Where do we fit in?
Anaesthetists all over the world are driving the development of perioperative medicine as both a healthcare model and a clinical specialty. Learn how we'll be leading the change here.
Although doctors from many specialities are starting to identify as "perioperative physicians", anaesthetists are by far the best placed practitioners to lead the development of this exciting new clinical field, due to their "ideal combination of training, skills, and experience." (Grocott and Pearse 2012)
As one of the largest specialist medical colleges in Australia and New Zealand, and the foremost authority on anaesthesia and pain medicine in each country, we're the logical leaders of perioperative medicine.
In 2016, we established a Perioperative Medicine Steering Committee composed of representatives from ANZCA, FPM, and other specialist medical colleges to reflect the diverse nature of the perioperative space.
In February 2018, ANZCA Council approved a vision for the perioperative medicine program which, together with our strategic plan, will guide and inform our approach.
Here are some of the other things we'll be working on between now and 2023.
Creating a clear economic case
We will define and collect standard measures of quality care, and conduct independent analysis into the value (outcome/cost) of a perioperative care model to demonstrate and defend the case for resource allocation.
Developing a new qualification
One of the key ways we're helping to provide patients in Australia and New Zealand with perioperative care is by creating a new qualification that will enable specialist doctors such as anaesthetists to train as perioperative specialists.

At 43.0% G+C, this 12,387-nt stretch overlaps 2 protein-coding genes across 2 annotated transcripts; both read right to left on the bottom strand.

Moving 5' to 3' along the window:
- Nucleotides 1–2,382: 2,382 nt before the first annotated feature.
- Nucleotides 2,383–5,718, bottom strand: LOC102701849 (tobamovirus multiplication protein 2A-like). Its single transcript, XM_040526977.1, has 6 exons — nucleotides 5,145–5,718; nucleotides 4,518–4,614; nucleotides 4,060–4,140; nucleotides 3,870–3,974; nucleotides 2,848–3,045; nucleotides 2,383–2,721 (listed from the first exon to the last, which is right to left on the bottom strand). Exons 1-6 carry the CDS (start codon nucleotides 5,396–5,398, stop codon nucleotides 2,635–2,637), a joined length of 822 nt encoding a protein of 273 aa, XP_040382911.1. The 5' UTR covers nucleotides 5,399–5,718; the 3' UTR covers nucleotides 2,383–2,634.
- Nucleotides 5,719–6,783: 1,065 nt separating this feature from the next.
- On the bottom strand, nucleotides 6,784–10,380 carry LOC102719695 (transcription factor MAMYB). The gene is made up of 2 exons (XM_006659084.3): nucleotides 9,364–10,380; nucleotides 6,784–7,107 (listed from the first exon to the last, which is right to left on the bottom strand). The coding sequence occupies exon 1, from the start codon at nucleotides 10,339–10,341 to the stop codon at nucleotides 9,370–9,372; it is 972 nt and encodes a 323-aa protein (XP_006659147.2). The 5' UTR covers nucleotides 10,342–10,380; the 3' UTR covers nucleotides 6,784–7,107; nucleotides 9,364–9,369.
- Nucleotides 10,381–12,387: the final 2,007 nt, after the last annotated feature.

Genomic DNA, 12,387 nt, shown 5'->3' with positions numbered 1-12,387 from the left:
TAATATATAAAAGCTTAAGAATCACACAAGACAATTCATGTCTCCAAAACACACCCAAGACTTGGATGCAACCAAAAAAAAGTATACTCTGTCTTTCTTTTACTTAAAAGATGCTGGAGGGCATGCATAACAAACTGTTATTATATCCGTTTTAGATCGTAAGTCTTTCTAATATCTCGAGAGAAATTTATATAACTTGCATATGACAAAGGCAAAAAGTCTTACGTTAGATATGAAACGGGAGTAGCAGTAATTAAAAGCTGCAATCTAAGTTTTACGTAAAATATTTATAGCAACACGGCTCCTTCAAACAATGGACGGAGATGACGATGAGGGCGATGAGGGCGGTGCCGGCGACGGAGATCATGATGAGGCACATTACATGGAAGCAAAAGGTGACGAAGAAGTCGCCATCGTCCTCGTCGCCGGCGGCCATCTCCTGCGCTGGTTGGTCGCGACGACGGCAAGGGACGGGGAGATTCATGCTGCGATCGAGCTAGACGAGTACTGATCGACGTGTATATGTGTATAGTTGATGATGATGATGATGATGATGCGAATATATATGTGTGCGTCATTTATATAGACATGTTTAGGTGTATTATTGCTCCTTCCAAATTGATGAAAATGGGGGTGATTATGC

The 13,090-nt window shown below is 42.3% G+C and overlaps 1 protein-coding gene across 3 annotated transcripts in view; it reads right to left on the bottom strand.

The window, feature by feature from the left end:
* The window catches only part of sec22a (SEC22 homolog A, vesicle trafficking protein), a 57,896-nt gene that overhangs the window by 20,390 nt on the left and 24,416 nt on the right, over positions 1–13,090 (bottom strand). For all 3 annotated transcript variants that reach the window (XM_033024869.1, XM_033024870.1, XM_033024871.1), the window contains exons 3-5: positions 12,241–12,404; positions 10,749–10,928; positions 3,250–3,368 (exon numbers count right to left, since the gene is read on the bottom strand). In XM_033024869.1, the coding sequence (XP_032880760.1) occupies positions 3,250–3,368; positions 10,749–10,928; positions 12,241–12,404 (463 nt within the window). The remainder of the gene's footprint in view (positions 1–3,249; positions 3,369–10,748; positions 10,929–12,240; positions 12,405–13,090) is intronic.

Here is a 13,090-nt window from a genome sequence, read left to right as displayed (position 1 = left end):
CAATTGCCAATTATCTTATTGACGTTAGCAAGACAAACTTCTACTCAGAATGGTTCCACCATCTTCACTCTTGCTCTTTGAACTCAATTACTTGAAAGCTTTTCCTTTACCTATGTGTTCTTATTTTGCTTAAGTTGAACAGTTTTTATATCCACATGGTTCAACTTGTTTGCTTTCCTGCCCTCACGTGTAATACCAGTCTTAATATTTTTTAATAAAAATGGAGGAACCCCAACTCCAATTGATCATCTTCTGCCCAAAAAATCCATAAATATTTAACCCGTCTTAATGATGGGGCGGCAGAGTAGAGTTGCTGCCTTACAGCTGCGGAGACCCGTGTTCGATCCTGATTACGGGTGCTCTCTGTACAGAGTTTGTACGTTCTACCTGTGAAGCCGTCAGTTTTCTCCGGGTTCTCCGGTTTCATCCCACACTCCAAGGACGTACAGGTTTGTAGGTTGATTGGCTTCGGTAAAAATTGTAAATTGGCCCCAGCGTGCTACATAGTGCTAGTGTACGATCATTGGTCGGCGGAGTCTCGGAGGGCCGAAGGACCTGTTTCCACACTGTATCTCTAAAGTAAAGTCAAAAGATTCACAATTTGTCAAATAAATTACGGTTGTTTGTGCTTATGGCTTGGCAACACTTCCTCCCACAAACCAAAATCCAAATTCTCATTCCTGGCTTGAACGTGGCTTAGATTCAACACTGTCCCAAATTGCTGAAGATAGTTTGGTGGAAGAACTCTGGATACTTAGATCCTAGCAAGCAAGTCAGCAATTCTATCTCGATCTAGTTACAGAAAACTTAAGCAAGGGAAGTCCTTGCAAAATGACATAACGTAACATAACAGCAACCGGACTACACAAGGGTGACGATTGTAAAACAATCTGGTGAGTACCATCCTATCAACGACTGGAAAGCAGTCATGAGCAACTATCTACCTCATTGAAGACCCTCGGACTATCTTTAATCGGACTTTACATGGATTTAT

A targeted project group with membership from multiple colleges is currently investigating the best qualification (e.g. Fellowship, Diploma, Masters, Certificate, CPD?) The project group will put forward recommendations by the end of 2020.
Advocating and lobbying
It's critical that clinicians work collaboratively to advance - and advocate for - perioperative medicine. A good example would be "working together to generate widespread support for appropriate remuneration. The Perioperative Medicine SIG is likely to play a leading role in this area.
Guiding and governance
Developing a perioperative care model involves the input of a diverse group of stakeholders. To reflect this, we invited representatives from a range of specialist medical colleges including the Royal Australasian College of Surgeons (RACS); the Royal Australasian College of Physicians (RACP); and the College of Intensive Care Medicine (CICM) to participate in our steering committee.
Since it was formed in 2016, the committee has established a number of cross-college working groups. In late 2019, in conjunction with the RACP, we surveyed geriatricians to better understand their interest and involvement in perioperative medicine. In 2020 we plan to survey other specialties.
Recognising other qualifications
We're exploring the possibility of working with universities and other providers that support aspects of perioperative medicine, such as: Echocardiography, regional anaesthesia, anaemia management, assessment of frailty and, perhaps, management courses.
Providing patient centred education
We're developing a range of resources that explain and evidence the benefits of perioperative medicine to each of our key communities of interest, and establish the essential part anaesthetists have to play in perioperative medicine.
Producing professional documents
We're developing a suite of guidelines around the minimum requirements for maintaining standards of perioperative medicine.
Accrediting training sites
We're identifying specific requirements to ensure perioperative medicine trainees get appropriate clinical exposure and teaching, particularly outside the operating theatre. We will adapt the Training Accreditation Committee (TAC) assessment tools to evaluate perioperative medicine.